The suppressors obviously reduce the signature of the gun while fired (though certainly not to the extent depicted in movies). It also acts as a means to lengthen the barrel and increase the velocity of the round, which is important due to the super short 6.75-inch barrel.
In terms of sound reduction, the SIG suppressor brings the sound of the LVAW down to a level that almost matches the MP5SD. The MP5SD is a 9mm suppressed submachine gun that’s widely considered one of the quietest options available for its purpose, which put the LVAW in good company. The suppressor also eliminates muzzle flash and helps control muzzle rise and recoil; making the user harder to spot during an engagement and making it easier to put their second and third rounds on target respectively.
All this makes the LVAW an extremely capable Close Quarters Battle (CQB) weapon. Its quiet operations allows the operator to engage threats without causing an alert. But lowering the volume does more than that. When the gun is used inside a vehicle or in extremely close quarters with teammates, operators can still communicate with each other and avoid causing serious hearing loss, as is prone to happen when using un-suppressed weapons in tight situations.
It’s hard to overstate just how loud gunfire can be in an enclosed space. The noise can permanently damage the hearing or those nearby and significantly reduces an operator’s situational awareness. But the LVAW design doesn’t do it all by itself. It functions so silently due, in part, to its round of choice: the 300 Blackout.
Into the 300 Blackout
The 300 Blackout cartridge is relatively young when compared to most of its military peers. This cartridge was developed for a very specific purpose, and that purpose includes exactly what the LVAW does. The 300 Blackout was designed to functioned extremely well when fired from a rifle with a short barrel.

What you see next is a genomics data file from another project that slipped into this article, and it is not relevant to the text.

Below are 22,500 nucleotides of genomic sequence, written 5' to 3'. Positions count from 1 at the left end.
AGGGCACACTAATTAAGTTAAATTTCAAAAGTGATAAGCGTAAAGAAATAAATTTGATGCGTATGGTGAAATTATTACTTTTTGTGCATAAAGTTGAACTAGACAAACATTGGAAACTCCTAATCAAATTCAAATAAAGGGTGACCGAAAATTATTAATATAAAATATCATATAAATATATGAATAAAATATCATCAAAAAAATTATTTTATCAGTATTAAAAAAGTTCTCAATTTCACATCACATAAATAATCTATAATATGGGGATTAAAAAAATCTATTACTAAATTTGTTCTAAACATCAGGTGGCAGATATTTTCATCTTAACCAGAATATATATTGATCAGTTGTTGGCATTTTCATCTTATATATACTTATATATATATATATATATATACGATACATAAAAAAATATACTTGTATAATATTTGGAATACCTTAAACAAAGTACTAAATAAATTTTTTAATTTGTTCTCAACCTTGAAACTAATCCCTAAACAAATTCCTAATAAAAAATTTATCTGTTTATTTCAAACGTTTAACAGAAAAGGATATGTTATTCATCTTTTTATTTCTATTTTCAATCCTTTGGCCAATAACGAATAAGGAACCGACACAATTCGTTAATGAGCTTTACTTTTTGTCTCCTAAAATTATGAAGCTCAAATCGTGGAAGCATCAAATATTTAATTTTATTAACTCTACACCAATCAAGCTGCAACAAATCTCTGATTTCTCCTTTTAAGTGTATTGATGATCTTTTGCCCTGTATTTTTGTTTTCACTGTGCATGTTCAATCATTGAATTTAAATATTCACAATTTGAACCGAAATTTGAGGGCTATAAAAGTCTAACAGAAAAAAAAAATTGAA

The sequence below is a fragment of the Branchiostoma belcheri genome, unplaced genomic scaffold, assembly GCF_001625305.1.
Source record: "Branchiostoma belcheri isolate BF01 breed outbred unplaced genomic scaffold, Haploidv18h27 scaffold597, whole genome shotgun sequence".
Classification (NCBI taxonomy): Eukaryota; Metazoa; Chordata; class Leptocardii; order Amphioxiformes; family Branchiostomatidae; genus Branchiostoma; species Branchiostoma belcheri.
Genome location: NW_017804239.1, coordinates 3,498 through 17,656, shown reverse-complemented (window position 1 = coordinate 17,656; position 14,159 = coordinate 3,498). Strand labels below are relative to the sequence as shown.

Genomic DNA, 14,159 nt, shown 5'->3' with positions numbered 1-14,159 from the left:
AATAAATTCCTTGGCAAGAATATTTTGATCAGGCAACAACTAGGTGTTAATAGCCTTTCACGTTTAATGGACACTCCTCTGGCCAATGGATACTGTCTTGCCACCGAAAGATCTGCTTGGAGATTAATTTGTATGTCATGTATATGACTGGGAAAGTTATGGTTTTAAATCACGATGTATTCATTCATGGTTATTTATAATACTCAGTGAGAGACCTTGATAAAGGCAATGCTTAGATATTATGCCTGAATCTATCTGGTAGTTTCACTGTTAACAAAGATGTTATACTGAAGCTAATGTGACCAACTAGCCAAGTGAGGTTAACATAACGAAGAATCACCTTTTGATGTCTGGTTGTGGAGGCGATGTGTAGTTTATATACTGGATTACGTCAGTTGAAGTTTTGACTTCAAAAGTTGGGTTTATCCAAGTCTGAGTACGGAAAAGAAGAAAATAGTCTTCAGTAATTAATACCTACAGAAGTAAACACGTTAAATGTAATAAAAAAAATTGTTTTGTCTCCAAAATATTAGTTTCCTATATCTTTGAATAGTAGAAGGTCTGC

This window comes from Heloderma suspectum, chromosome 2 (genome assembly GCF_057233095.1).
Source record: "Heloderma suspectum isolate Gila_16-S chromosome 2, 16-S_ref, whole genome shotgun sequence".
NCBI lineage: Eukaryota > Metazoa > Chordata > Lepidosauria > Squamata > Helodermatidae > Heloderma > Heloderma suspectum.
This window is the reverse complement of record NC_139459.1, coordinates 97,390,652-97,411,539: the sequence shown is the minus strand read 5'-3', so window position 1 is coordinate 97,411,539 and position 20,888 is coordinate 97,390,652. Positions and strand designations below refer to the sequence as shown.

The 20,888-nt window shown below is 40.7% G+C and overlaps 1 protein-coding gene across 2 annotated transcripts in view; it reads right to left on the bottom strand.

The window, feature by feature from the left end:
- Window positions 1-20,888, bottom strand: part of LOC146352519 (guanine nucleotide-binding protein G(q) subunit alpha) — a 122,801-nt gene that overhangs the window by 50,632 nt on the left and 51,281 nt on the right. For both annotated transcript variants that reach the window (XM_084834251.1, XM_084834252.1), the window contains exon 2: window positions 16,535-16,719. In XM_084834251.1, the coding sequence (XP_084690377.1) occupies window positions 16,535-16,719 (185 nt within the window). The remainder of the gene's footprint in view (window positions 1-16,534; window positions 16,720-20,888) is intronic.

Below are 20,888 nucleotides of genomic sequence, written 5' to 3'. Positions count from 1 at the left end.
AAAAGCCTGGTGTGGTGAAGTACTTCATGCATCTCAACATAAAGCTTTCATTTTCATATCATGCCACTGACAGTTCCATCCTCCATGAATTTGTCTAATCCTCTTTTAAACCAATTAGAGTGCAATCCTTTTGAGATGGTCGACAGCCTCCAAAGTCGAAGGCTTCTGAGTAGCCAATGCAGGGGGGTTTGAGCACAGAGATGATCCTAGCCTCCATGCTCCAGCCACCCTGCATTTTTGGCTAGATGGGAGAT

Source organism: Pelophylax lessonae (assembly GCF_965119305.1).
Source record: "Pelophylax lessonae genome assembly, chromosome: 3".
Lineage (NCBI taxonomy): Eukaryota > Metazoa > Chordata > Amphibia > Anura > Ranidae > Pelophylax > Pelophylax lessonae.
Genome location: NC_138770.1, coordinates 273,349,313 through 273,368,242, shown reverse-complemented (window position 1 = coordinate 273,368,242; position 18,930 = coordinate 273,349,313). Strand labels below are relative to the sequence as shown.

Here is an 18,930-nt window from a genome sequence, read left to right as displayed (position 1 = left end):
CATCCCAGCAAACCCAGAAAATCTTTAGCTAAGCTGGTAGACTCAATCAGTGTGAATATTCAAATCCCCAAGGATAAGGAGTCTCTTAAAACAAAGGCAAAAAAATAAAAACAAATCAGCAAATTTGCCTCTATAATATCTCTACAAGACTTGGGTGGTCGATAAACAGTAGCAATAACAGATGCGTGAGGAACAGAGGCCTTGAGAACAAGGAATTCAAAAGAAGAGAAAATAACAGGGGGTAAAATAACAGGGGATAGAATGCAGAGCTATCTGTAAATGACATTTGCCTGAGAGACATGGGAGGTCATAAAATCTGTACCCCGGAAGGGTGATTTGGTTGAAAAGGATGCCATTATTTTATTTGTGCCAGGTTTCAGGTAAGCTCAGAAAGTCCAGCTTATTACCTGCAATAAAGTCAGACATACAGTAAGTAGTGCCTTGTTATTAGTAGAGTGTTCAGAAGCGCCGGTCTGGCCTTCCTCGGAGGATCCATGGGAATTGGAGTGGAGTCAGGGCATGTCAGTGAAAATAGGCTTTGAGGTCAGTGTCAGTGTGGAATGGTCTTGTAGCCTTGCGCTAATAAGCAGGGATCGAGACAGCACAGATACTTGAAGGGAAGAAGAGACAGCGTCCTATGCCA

On top of that, or maybe as a part of that function, the 300 Blackout was also designed to function well with suppressors. It can utilize both supersonic and subsonic rounds without needing any internal parts swapped out. Subsonic rounds, for those who aren’t ammunition savvy, don’t break the sound barrier, eliminating the supersonic crack that makes up a fair portion of the audible bang when the weapon is fired. Using subsonic rounds in a suppressed weapon makes for a very quiet day.
The downside to subsonic ammo is that it’s really only useful at short ranges. So LVAW users can use subsonic ammunition when they need to remain sneaky and quiet, and then swap magazines for supersonic rounds when they need to extend their range on the fly.
As a rifle cartridge, the 300 Blackout provides better penetration and range than any pistol round. It beats soft armor and deals more damage to hard armor. It’s extremely effective, and the 300 Blackout makes the LVAW one highly versatile firearm.